In an attempt to cut down on so-called “illegal downloading” in the UK, the anti-piracy outfit BPI has sent out a round of intimidating emails, based on faulty evidence. BREIN plans to follow this example in The Netherlands, and meanwhile, the French Minister of culture is encouraging all EU member states to do the same.
Disconnecting filesharers has been one of the most debated anti-piracy measures this year. Many countries have discussed the possibility of doing so, and recently French authorities proposed a controversial “three strikes” law that allows anti-piracy organizations to disconnect pirates without a court order, or decent proof.
Next month, France will be the chair of the European Union, and Christine Albanel, the French Minister of Culture said that they will take this opportunity to encourage member states to take on piracy as well. Albanel further said that the “three strikes” law aims to change the behavior of the “average downloader”, not the hardcore pirates.
Albanel does not mention that the French law goes directly against the European Parliament who, this April, condemned state plans to authorize the disconnection of suspected file-sharers from the Internet. The European Parliament said that disconnecting petty file-sharers would be “conflicting with civil liberties and human rights and with the principles of proportionality, effectiveness and dissuasiveness”.
However, recent developments indicate that anti-piracy outfits don’t need a law to threaten pirates. Since most countries are hesitant to adopt such laws, organizations like the BPI and BREIN are now looking to make deals with UK and Dutch ISPs, to establish a “three strikes” policy, without having to change the law.
The BPI already managed to convinced the British ISP BT to work with them. Earlier this week, the Register reported that a BT customer received an email, stating:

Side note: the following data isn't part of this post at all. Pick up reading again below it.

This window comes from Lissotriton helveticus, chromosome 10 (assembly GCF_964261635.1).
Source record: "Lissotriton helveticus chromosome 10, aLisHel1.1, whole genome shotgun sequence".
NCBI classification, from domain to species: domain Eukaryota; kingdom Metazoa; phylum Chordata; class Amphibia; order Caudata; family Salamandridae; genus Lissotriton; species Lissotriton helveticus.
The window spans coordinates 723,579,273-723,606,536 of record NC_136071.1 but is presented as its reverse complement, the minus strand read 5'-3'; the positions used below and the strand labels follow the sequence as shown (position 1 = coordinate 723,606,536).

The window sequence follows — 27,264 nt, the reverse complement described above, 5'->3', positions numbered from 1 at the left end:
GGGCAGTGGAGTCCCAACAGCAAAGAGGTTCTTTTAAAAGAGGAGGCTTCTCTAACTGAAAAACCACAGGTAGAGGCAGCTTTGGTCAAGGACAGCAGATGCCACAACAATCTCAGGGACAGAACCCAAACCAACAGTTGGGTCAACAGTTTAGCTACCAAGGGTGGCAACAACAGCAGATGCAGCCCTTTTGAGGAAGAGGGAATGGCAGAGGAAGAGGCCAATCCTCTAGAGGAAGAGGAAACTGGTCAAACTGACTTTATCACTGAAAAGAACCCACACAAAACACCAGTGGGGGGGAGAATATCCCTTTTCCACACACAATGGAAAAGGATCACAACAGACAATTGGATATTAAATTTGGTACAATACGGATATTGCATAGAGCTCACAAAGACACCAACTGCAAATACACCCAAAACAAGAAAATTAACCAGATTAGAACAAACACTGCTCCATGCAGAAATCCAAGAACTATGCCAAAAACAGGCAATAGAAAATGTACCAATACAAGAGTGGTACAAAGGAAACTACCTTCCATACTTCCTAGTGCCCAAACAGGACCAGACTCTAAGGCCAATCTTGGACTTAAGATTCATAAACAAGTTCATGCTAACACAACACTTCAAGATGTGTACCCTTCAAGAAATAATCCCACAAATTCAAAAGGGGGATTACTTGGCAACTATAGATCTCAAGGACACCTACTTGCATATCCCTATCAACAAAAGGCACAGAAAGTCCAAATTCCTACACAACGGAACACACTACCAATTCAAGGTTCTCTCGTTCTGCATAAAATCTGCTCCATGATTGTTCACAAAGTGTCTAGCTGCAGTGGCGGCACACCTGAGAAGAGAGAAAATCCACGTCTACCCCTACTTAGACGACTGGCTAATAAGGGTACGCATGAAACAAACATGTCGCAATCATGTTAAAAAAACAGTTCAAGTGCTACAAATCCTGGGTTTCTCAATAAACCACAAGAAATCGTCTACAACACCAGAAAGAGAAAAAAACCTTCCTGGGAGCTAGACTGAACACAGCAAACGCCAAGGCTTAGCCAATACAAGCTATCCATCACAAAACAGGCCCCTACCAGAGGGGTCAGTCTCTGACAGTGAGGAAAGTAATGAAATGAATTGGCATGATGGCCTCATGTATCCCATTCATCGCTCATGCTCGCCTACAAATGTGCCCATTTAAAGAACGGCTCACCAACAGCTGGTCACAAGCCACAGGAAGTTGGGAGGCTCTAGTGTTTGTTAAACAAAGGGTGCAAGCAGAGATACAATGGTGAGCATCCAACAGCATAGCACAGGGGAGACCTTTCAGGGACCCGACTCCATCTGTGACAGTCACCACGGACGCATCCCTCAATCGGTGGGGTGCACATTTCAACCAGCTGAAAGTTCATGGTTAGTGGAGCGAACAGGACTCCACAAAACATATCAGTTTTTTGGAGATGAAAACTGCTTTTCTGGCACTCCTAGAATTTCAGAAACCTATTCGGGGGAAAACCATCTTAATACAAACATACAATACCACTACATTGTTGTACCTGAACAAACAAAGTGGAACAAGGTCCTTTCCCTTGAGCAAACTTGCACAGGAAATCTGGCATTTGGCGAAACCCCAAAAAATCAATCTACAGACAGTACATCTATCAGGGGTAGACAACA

BPI will monitor for further infringements of copyright and, if further evidence is obtained of infringement via your internet connection, then further action is likely to be taken against you. That action may include litigation against you, as well as the suspension by BT of your internet connection.
A few days later, the Dutch anti-piracy outfit BREIN said they would like ISPs in The Netherlands to do the same – forward letters to alleged offenders, and threaten to terminate their Internet connection. In France, this is already happening as well, without the “three strikes” law being officially passed, with at least one ISP having agreed to work with an anti-piracy organization, to combat piracy.
So, while claiming they need such a law, they are working with ISPs to do the same thing anyway. This will be a huge problem, not just for the customers that may lose their connections, but just because people are being hit with, in many cases, baseless accusations. Until something is done to hold organizations accountable for false or inaccurate claims, the industry will continue to use shoddy data gathering techniques, pointing the finger at as many innocent net users as may be guilty.
This leads us to believe that the disconnection threats, are nothing more than an attempt to scare people, who often didn’t even commit the “crime”, as we pointed out before. Sad but true.